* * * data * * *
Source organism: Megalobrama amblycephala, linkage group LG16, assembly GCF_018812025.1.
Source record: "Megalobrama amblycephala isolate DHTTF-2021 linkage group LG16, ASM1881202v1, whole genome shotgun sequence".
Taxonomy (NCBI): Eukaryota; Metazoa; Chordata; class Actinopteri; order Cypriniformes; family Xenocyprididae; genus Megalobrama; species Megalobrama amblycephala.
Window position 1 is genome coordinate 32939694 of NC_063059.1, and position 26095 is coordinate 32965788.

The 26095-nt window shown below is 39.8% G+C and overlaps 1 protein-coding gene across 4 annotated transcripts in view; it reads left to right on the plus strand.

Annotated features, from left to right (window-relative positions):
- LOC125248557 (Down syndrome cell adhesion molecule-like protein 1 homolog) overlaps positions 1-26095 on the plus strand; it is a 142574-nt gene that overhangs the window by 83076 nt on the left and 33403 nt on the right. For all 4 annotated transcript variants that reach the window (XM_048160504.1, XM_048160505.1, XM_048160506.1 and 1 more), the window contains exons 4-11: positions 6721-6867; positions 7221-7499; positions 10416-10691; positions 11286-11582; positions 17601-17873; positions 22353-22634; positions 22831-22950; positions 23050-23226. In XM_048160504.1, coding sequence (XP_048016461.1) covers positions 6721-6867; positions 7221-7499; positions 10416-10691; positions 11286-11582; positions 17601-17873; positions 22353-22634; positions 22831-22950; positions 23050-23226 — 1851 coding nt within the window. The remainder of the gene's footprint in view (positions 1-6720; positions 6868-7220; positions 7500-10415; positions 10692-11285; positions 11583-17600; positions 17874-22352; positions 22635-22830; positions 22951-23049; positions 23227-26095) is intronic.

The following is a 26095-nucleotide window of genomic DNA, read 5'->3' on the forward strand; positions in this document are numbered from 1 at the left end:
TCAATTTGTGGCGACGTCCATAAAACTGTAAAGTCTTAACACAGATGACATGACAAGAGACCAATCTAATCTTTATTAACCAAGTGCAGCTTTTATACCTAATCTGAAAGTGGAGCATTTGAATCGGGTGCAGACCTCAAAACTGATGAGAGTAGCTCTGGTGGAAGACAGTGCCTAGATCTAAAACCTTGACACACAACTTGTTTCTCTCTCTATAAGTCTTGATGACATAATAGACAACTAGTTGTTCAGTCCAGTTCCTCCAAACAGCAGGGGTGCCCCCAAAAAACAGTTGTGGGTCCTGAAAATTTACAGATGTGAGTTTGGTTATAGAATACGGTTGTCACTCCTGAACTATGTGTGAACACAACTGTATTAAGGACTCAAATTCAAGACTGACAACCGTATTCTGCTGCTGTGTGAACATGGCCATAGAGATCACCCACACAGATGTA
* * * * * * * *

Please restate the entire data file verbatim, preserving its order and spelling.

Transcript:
Source organism: Megalobrama amblycephala, linkage group LG16, assembly GCF_018812025.1.
Source record: "Megalobrama amblycephala isolate DHTTF-2021 linkage group LG16, ASM1881202v1, whole genome shotgun sequence".
Taxonomy (NCBI): Eukaryota; Metazoa; Chordata; class Actinopteri; order Cypriniformes; family Xenocyprididae; genus Megalobrama; species Megalobrama amblycephala.
Window position 1 is genome coordinate 32939694 of NC_063059.1, and position 26095 is coordinate 32965788.

The 26095-nt window shown below is 39.8% G+C and overlaps 1 protein-coding gene across 4 annotated transcripts in view; it reads left to right on the plus strand.

Annotated features, from left to right (window-relative positions):
- LOC125248557 (Down syndrome cell adhesion molecule-like protein 1 homolog) overlaps positions 1-26095 on the plus strand; it is a 142574-nt gene that overhangs the window by 83076 nt on the left and 33403 nt on the right. For all 4 annotated transcript variants that reach the window (XM_048160504.1, XM_048160505.1, XM_048160506.1 and 1 more), the window contains exons 4-11: positions 6721-6867; positions 7221-7499; positions 10416-10691; positions 11286-11582; positions 17601-17873; positions 22353-22634; positions 22831-22950; positions 23050-23226. In XM_048160504.1, coding sequence (XP_048016461.1) covers positions 6721-6867; positions 7221-7499; positions 10416-10691; positions 11286-11582; positions 17601-17873; positions 22353-22634; positions 22831-22950; positions 23050-23226 — 1851 coding nt within the window. The remainder of the gene's footprint in view (positions 1-6720; positions 6868-7220; positions 7500-10415; positions 10692-11285; positions 11583-17600; positions 17874-22352; positions 22635-22830; positions 22951-23049; positions 23227-26095) is intronic.

The following is a 26095-nucleotide window of genomic DNA, read 5'->3' on the forward strand; positions in this document are numbered from 1 at the left end:
TCAATTTGTGGCGACGTCCATAAAACTGTAAAGTCTTAACACAGATGACATGACAAGAGACCAATCTAATCTTTATTAACCAAGTGCAGCTTTTATACCTAATCTGAAAGTGGAGCATTTGAATCGGGTGCAGACCTCAAAACTGATGAGAGTAGCTCTGGTGGAAGACAGTGCCTAGATCTAAAACCTTGACACACAACTTGTTTCTCTCTCTATAAGTCTTGATGACATAATAGACAACTAGTTGTTCAGTCCAGTTCCTCCAAACAGCAGGGGTGCCCCCAAAAAACAGTTGTGGGTCCTGAAAATTTACAGATGTGAGTTTGGTTATAGAATACGGTTGTCACTCCTGAACTATGTGTGAACACAACTGTATTAAGGACTCAAATTCAAGACTGACAACCGTATTCTGCTGCTGTGTGAACATGGCCATAGAGATCACCCACACAGATGTA